Dr. Dan Shapiro of the Harvard Program on Negotiation makes a simple proposal for moving forward when a party is angered by some aspect of a negotiation. Ask them why they are upset. It is best to make this an “I” statement. For example, consider asking “Is there something that I said (or s/he said) that has caused you to have this negative reaction?”. Encourage them to talk about the issue that is on their mind. The late radio psychologist, Dr. Joy Browne, often advised “Be curious not furious”. Consider ways to encourage conversation and not ways that tends to stifle the free exchange that is needed.
The current movie about divorce is named “Marriage Story”. This represents an irony. A further complication is that the movie has no winners nor losers; there is likewise no hero and no villain. In this manner, the movie is like many divorces. No one truly comes out ahead. However, Alan Alda’s role as a divorce attorney points out a basic truism. To many attorneys a divorce is simply another transaction that must be managed. The Alda attorney prefers to view the players in the divorce scenario as “people”. This is not poetry in motion, but it is a truism. Mediation helps the parties re-gain a sense of their humanity and decency. Litigation is not geared to such an outcome. litigation can be said to view the drama as another transaction. Mediation remembers that there are people involved and people affected by the divorce activity. Mediate don’t litigate is more than a pithy catch-phrase. It is the (only) way to ensure that people going through marital dissolution are always viewed as people in need of proper treatment. It may not make for great poetry but it is often the best result that can be effected by divorce professionals. Civil divorce is possible. Mediation makes that happen with great success. Mediation is worth a dedicated try for that very reason.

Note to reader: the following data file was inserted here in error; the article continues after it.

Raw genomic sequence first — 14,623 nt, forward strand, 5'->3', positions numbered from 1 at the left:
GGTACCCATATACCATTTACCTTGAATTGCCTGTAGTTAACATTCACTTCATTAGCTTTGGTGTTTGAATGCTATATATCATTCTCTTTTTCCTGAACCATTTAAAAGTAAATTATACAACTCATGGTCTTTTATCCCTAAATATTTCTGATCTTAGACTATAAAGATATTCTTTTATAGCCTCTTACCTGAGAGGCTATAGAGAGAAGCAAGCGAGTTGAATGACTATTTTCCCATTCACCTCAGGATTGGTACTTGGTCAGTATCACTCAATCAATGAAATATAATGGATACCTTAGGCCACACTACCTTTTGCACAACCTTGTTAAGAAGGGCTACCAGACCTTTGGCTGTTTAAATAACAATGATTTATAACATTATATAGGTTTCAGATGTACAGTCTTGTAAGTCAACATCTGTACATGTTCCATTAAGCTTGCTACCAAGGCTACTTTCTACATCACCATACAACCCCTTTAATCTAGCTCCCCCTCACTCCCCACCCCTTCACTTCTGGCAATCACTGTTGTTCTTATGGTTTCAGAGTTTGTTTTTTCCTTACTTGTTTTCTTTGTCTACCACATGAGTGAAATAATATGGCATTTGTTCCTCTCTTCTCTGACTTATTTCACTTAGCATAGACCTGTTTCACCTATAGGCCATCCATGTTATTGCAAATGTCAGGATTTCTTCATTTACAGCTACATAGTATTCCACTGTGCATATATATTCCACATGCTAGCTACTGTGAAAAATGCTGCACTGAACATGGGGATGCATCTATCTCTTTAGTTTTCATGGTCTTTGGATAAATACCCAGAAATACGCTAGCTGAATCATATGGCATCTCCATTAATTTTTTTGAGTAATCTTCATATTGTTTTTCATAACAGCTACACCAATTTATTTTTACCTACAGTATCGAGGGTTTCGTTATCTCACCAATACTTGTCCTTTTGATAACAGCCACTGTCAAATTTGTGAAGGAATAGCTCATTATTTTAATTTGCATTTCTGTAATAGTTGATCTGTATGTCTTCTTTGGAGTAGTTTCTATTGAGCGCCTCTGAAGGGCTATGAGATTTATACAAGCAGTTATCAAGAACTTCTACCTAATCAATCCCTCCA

The online version of The Atlantic magazine (October 2019)has a good read on General James Mattis, entitled “The Man Who Couldn’t Take it Anymore” by Jeffrey Goldberg. The follow snippet is insightful to all who practice mediation. “‘ General Mattis quotes President Lincoln’s famous phrase “With malice toward none, with charity for all”. The General then sums up the impact of the statement in just a few words: “Lincoln said that in the middle of a war. In the middle of a war. He could see beyond the hatred of the moment.”
Many disputes such as divorce disputes, family disputes, etc. can easily contain toxic issues and conversation. But families need to get back together again and divorcing couples with children need to co-parent once again. How does one put the rancor of the immediate challenge. “See beyond the hatred of the moment.” There is no choice nor alternative. Negativity carried to the extreme can destroy people. Futures can be ruined. What is the solution. “See beyond the hatred of the moment”. Mediate don’t litigate.